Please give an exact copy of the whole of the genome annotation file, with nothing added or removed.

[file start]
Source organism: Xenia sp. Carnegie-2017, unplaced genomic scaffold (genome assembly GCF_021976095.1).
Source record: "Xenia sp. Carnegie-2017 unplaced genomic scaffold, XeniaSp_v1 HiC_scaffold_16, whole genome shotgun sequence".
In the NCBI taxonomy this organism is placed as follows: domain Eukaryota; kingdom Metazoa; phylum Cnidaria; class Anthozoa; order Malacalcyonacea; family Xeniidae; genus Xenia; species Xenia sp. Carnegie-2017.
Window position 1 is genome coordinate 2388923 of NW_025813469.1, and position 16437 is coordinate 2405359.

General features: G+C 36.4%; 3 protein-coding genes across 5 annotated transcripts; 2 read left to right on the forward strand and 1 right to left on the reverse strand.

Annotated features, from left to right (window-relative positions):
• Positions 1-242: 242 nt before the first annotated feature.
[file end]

Source organism: Xenia sp. Carnegie-2017, unplaced genomic scaffold (genome assembly GCF_021976095.1).
Source record: "Xenia sp. Carnegie-2017 unplaced genomic scaffold, XeniaSp_v1 HiC_scaffold_16, whole genome shotgun sequence".
In the NCBI taxonomy this organism is placed as follows: domain Eukaryota; kingdom Metazoa; phylum Cnidaria; class Anthozoa; order Malacalcyonacea; family Xeniidae; genus Xenia; species Xenia sp. Carnegie-2017.
Window position 1 is genome coordinate 2388923 of NW_025813469.1, and position 16437 is coordinate 2405359.

General features: G+C 36.4%; 3 protein-coding genes across 5 annotated transcripts; 2 read left to right on the forward strand and 1 right to left on the reverse strand.

Annotated features, from left to right (window-relative positions):
• Positions 1-242: 242 nt before the first annotated feature.